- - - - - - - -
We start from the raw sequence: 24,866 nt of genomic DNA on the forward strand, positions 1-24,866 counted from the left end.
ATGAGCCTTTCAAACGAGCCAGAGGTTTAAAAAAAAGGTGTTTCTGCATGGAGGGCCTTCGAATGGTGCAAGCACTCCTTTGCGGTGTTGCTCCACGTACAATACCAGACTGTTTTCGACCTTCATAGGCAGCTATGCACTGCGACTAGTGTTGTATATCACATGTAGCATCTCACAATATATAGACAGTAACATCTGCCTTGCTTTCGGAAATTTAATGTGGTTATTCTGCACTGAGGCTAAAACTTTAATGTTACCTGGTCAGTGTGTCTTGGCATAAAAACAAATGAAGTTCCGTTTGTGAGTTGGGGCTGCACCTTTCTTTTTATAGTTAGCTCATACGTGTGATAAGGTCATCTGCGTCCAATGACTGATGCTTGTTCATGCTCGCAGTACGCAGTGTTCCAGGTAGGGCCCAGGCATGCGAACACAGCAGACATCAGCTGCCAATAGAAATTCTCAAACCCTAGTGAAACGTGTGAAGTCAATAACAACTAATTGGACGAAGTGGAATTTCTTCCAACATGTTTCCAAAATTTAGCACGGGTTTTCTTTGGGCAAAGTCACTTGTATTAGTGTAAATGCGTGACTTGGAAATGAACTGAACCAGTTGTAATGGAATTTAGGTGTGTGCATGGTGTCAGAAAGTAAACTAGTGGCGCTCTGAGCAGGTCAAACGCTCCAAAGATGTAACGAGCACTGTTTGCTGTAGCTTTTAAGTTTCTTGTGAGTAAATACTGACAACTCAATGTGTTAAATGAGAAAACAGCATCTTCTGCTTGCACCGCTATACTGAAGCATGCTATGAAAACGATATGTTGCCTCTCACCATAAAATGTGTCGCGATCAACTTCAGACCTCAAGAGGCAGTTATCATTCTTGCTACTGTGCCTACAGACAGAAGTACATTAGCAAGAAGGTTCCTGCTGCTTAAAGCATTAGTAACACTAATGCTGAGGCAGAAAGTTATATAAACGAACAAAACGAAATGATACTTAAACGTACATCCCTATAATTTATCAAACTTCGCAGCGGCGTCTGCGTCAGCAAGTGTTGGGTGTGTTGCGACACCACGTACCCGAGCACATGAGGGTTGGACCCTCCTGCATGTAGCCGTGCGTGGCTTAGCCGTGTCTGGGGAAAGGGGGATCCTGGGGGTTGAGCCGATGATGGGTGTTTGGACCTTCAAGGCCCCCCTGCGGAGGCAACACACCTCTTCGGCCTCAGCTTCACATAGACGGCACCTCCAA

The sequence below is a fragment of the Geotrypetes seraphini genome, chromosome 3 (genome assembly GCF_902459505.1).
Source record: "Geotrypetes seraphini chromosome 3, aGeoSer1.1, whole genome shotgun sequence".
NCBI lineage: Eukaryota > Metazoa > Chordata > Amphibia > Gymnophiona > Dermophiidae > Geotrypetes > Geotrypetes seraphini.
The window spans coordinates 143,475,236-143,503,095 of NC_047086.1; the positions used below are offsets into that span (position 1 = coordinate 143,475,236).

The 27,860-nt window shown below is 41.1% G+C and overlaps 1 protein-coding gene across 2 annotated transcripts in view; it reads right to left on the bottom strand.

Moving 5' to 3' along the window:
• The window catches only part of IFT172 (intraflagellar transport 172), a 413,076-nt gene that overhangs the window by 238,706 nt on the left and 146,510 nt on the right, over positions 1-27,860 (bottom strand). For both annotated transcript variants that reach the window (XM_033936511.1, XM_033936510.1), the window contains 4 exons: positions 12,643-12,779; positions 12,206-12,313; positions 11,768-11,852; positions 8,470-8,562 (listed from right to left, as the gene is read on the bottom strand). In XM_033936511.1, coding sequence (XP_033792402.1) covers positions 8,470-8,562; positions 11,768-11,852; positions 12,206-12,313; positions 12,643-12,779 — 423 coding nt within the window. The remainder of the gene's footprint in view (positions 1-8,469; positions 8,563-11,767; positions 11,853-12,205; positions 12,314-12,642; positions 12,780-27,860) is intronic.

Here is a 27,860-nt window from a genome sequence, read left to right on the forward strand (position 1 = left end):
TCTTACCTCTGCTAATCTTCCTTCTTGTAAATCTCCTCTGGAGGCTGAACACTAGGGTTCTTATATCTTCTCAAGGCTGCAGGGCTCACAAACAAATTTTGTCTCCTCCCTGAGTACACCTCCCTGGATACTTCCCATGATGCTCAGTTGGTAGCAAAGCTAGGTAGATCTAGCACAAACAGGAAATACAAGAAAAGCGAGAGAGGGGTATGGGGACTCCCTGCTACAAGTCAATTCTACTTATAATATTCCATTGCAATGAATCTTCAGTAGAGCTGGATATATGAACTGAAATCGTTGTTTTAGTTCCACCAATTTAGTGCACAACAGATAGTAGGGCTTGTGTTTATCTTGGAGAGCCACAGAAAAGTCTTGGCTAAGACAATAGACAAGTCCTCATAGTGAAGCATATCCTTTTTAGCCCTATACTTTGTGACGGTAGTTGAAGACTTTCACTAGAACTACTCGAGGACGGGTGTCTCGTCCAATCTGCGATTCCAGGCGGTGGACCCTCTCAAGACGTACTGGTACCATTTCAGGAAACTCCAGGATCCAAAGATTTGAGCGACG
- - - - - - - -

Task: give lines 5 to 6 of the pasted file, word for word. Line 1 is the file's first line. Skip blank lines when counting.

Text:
NCBI lineage: Eukaryota > Metazoa > Chordata > Amphibia > Gymnophiona > Dermophiidae > Geotrypetes > Geotrypetes seraphini.
The window spans coordinates 143,475,236-143,503,095 of NC_047086.1; the positions used below are offsets into that span (position 1 = coordinate 143,475,236).